Reynold Jennings, WellStar's president and CEO, says what makes implementing a readmissions strategy so complicated is that there's no single reason anyone gets readmitted to the hospital, so it's an imperfect metric of quality care to begin with. But the holistic approach works better because all facets of care delivery have an impact on readmissions.
Focusing on just the three diagnoses that may generate penalties is shortsighted and may be counterproductive in the long run. That's why so many CEOs these days boil down their strategy to reduce avoidable readmissions to "doing what's right for the patient," as Jennings says. That's a frustratingly simple answer to a very difficult question, and "doing what's right" can mean spending lots of capital and staff time on things that may not yield a definable return on investment.
Jennings says WellStar, which also owns ambulatory, primary care, imaging, and other therapeutics, was able to get to a viable readmissions strategy that is scalable through its medical home program.
"The 3%–5% of the sickest patients who have three or more chronic illnesses consume at least 30% of all healthcare dollars and maybe as much as 50%," he says.
So it makes sense to focus on that group of chronically ill patients. Studies have shown that many such patients get readmitted due to environmental factors beyond the health system's control, such as compromised financial means, mental health problems, or lack of a strong family support system. Jennings thinks, however, that about half of the system's patients don't have those additional risk factors, and thus are a good place to start.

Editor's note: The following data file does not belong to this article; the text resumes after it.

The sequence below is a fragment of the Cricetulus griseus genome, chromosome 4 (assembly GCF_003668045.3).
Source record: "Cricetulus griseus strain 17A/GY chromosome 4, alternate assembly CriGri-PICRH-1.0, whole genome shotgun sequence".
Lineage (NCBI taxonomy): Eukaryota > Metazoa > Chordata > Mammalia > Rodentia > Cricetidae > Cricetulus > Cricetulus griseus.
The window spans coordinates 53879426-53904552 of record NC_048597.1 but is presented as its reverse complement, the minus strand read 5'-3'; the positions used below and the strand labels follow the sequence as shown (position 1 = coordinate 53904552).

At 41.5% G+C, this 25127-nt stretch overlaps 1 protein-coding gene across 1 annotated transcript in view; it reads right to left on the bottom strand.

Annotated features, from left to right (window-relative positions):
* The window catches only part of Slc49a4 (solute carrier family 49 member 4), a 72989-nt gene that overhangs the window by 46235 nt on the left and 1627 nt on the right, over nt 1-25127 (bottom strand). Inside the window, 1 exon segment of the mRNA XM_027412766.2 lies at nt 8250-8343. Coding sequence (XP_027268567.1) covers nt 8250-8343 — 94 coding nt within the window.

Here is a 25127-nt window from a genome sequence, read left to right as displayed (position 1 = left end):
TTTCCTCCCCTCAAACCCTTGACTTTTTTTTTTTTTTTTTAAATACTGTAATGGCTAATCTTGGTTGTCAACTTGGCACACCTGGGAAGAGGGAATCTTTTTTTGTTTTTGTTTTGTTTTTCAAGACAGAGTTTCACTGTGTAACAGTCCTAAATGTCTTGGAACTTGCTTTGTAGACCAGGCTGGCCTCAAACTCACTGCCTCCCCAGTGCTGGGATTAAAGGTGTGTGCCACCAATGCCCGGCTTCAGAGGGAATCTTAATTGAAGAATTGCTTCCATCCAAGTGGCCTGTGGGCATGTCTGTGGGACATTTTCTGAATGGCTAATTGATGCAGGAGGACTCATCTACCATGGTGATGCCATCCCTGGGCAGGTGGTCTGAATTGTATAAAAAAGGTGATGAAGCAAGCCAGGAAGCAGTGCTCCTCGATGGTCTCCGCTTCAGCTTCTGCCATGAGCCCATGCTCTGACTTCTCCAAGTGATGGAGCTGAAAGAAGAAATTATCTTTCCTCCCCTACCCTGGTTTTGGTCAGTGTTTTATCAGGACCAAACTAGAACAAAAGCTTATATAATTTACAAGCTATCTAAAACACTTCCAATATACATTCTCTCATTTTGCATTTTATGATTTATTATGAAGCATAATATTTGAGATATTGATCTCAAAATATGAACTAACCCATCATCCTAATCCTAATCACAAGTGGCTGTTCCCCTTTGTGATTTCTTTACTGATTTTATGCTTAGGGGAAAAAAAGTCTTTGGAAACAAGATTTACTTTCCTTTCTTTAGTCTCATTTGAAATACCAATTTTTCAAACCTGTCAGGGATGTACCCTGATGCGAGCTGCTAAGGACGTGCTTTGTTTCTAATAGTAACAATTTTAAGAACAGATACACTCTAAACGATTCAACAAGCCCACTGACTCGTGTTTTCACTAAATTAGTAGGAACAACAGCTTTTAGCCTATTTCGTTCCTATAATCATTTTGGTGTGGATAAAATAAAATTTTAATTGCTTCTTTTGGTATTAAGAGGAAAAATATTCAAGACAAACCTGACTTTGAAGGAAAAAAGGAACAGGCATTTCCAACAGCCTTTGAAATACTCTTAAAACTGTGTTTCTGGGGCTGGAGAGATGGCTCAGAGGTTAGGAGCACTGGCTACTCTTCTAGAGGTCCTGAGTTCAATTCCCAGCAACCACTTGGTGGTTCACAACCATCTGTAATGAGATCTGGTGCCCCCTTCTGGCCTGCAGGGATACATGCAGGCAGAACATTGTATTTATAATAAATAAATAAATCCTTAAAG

"There's nothing a hospital can do to take care of thousands of patients who fall into that first category, but the other half of readmissions is due to poor chronic medical management," he says. "Originally, most of the literature focused on the primary care physician's office, but without specialty physicians and their teams aligned with the primary care doc, you can't get to medical home management on an outpatient basis."
What WellStar is doing to intervene with patients for whom it can make a difference on readmissions is an approach that has already paid dividends, Jennings says.
"I personally don't think most hospitals are implementing a proactive strategy," he says.
Based on published readmission rates, he says an 8% readmission rate for all causes is the best case, while 14% is the midpoint. WellStar is at 8%.